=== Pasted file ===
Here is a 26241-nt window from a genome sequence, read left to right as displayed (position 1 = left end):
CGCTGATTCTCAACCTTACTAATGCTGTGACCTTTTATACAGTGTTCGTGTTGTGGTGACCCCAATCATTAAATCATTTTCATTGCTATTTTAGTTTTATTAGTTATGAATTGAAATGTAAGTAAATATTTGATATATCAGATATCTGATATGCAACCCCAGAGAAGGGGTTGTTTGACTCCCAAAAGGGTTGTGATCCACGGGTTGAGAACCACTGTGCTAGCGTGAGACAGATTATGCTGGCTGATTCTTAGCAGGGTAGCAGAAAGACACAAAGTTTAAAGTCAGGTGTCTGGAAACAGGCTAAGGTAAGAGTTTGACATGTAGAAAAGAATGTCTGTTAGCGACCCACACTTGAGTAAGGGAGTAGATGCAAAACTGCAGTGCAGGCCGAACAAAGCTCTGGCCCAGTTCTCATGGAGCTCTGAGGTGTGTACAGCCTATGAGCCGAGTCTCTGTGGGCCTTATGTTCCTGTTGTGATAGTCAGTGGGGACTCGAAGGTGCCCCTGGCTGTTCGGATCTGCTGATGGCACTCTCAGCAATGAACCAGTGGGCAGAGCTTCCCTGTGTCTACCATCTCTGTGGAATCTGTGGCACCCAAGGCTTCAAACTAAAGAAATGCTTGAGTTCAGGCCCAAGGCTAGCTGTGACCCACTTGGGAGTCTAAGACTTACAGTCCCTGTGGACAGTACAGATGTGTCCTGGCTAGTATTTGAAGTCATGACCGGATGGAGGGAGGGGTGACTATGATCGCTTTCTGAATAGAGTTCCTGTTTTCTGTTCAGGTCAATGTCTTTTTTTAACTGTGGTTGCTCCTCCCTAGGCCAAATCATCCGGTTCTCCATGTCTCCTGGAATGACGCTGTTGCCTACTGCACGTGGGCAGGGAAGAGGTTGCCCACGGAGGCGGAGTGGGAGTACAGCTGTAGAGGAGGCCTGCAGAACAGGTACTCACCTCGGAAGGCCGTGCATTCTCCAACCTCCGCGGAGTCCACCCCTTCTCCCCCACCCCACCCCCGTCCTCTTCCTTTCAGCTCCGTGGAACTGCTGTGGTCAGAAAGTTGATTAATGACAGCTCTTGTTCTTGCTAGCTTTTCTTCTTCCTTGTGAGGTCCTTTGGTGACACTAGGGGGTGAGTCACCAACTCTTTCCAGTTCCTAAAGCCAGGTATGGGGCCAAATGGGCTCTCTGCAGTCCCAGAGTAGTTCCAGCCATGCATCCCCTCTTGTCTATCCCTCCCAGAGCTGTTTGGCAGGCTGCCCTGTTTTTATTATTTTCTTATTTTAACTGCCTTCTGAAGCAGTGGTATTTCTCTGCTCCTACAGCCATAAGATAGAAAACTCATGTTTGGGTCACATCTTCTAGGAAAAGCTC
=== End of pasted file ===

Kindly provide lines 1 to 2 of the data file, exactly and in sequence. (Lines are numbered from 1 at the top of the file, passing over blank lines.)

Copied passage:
Here is a 26241-nt window from a genome sequence, read left to right as displayed (position 1 = left end):
CGCTGATTCTCAACCTTACTAATGCTGTGACCTTTTATACAGTGTTCGTGTTGTGGTGACCCCAATCATTAAATCATTTTCATTGCTATTTTAGTTTTATTAGTTATGAATTGAAATGTAAGTAAATATTTGATATATCAGATATCTGATATGCAACCCCAGAGAAGGGGTTGTTTGACTCCCAAAAGGGTTGTGATCCACGGGTTGAGAACCACTGTGCTAGCGTGAGACAGATTATGCTGGCTGATTCTTAGCAGGGTAGCAGAAAGACACAAAGTTTAAAGTCAGGTGTCTGGAAACAGGCTAAGGTAAGAGTTTGACATGTAGAAAAGAATGTCTGTTAGCGACCCACACTTGAGTAAGGGAGTAGATGCAAAACTGCAGTGCAGGCCGAACAAAGCTCTGGCCCAGTTCTCATGGAGCTCTGAGGTGTGTACAGCCTATGAGCCGAGTCTCTGTGGGCCTTATGTTCCTGTTGTGATAGTCAGTGGGGACTCGAAGGTGCCCCTGGCTGTTCGGATCTGCTGATGGCACTCTCAGCAATGAACCAGTGGGCAGAGCTTCCCTGTGTCTACCATCTCTGTGGAATCTGTGGCACCCAAGGCTTCAAACTAAAGAAATGCTTGAGTTCAGGCCCAAGGCTAGCTGTGACCCACTTGGGAGTCTAAGACTTACAGTCCCTGTGGACAGTACAGATGTGTCCTGGCTAGTATTTGAAGTCATGACCGGATGGAGGGAGGGGTGACTATGATCGCTTTCTGAATAGAGTTCCTGTTTTCTGTTCAGGTCAATGTCTTTTTTTAACTGTGGTTGCTCCTCCCTAGGCCAAATCATCCGGTTCTCCATGTCTCCTGGAATGACGCTGTTGCCTACTGCACGTGGGCAGGGAAGAGGTTGCCCACGGAGGCGGAGTGGGAGTACAGCTGTAGAGGAGGCCTGCAGAACAGGTACTCACCTCGGAAGGCCGTGCATTCTCCAACCTCCGCGGAGTCCACCCCTTCTCCCCCACCCCACCCCCGTCCTCTTCCTTTCAGCTCCGTGGAACTGCTGTGGTCAGAAAGTTGATTAATGACAGCTCTTGTTCTTGCTAGCTTTTCTTCTTCCTTGTGAGGTCCTTTGGTGACACTAGGGGGTGAGTCACCAACTCTTTCCAGTTCCTAAAGCCAGGTATGGGGCCAAATGGGCTCTCTGCAGTCCCAGAGTAGTTCCAGCCATGCATCCCCTCTTGTCTATCCCTCCCAGAGCTGTTTGGCAGGCTGCCCTGTTTTTATTATTTTCTTATTTTAACTGCCTTCTGAAGCAGTGGTATTTCTCTGCTCCTACAGCCATAAGATAGAAAACTCATGTTTGGGTCACATCTTCTAGGAAAAGCTC